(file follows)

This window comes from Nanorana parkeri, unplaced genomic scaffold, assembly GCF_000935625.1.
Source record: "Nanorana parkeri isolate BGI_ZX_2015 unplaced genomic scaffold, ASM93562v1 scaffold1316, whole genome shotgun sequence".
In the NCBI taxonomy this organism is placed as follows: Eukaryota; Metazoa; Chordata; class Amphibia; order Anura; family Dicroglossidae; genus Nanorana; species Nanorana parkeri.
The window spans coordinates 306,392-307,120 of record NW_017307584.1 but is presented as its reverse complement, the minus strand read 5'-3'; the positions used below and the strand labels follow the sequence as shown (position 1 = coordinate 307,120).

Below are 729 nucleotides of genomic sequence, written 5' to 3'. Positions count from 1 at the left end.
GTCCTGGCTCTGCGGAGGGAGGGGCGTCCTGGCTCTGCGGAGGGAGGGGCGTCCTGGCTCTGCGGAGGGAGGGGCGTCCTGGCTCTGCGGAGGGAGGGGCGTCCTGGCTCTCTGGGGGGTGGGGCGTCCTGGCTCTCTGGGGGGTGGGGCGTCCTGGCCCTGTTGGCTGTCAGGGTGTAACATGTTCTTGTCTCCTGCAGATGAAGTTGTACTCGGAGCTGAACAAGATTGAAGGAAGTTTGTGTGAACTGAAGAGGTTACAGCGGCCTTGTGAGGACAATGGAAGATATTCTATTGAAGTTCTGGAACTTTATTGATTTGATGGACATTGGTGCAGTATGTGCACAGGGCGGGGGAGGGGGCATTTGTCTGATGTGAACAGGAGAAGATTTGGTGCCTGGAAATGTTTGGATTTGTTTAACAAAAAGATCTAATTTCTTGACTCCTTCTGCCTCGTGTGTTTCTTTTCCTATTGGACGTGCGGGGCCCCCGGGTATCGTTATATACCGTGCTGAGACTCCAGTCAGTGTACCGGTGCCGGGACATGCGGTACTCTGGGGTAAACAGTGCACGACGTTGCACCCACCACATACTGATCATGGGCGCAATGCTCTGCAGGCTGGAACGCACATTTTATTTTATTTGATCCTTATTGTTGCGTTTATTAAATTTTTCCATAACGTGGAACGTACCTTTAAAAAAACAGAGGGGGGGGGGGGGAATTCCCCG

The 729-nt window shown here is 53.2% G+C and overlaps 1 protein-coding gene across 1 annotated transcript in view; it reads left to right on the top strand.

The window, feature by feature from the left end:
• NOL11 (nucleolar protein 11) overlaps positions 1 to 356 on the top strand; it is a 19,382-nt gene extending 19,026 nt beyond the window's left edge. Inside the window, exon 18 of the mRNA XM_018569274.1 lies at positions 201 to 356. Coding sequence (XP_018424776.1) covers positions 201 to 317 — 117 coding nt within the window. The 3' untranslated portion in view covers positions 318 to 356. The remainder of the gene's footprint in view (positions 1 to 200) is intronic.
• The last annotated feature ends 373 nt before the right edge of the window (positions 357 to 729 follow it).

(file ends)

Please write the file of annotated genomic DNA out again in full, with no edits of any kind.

This window comes from Nanorana parkeri, unplaced genomic scaffold, assembly GCF_000935625.1.
Source record: "Nanorana parkeri isolate BGI_ZX_2015 unplaced genomic scaffold, ASM93562v1 scaffold1316, whole genome shotgun sequence".
In the NCBI taxonomy this organism is placed as follows: Eukaryota; Metazoa; Chordata; class Amphibia; order Anura; family Dicroglossidae; genus Nanorana; species Nanorana parkeri.
The window spans coordinates 306,392-307,120 of record NW_017307584.1 but is presented as its reverse complement, the minus strand read 5'-3'; the positions used below and the strand labels follow the sequence as shown (position 1 = coordinate 307,120).

Below are 729 nucleotides of genomic sequence, written 5' to 3'. Positions count from 1 at the left end.
GTCCTGGCTCTGCGGAGGGAGGGGCGTCCTGGCTCTGCGGAGGGAGGGGCGTCCTGGCTCTGCGGAGGGAGGGGCGTCCTGGCTCTGCGGAGGGAGGGGCGTCCTGGCTCTCTGGGGGGTGGGGCGTCCTGGCTCTCTGGGGGGTGGGGCGTCCTGGCCCTGTTGGCTGTCAGGGTGTAACATGTTCTTGTCTCCTGCAGATGAAGTTGTACTCGGAGCTGAACAAGATTGAAGGAAGTTTGTGTGAACTGAAGAGGTTACAGCGGCCTTGTGAGGACAATGGAAGATATTCTATTGAAGTTCTGGAACTTTATTGATTTGATGGACATTGGTGCAGTATGTGCACAGGGCGGGGGAGGGGGCATTTGTCTGATGTGAACAGGAGAAGATTTGGTGCCTGGAAATGTTTGGATTTGTTTAACAAAAAGATCTAATTTCTTGACTCCTTCTGCCTCGTGTGTTTCTTTTCCTATTGGACGTGCGGGGCCCCCGGGTATCGTTATATACCGTGCTGAGACTCCAGTCAGTGTACCGGTGCCGGGACATGCGGTACTCTGGGGTAAACAGTGCACGACGTTGCACCCACCACATACTGATCATGGGCGCAATGCTCTGCAGGCTGGAACGCACATTTTATTTTATTTGATCCTTATTGTTGCGTTTATTAAATTTTTCCATAACGTGGAACGTACCTTTAAAAAAACAGAGGGGGGGGGGGGGAATTCCCCG

The 729-nt window shown here is 53.2% G+C and overlaps 1 protein-coding gene across 1 annotated transcript in view; it reads left to right on the top strand.

The window, feature by feature from the left end:
• NOL11 (nucleolar protein 11) overlaps positions 1 to 356 on the top strand; it is a 19,382-nt gene extending 19,026 nt beyond the window's left edge. Inside the window, exon 18 of the mRNA XM_018569274.1 lies at positions 201 to 356. Coding sequence (XP_018424776.1) covers positions 201 to 317 — 117 coding nt within the window. The 3' untranslated portion in view covers positions 318 to 356. The remainder of the gene's footprint in view (positions 1 to 200) is intronic.
• The last annotated feature ends 373 nt before the right edge of the window (positions 357 to 729 follow it).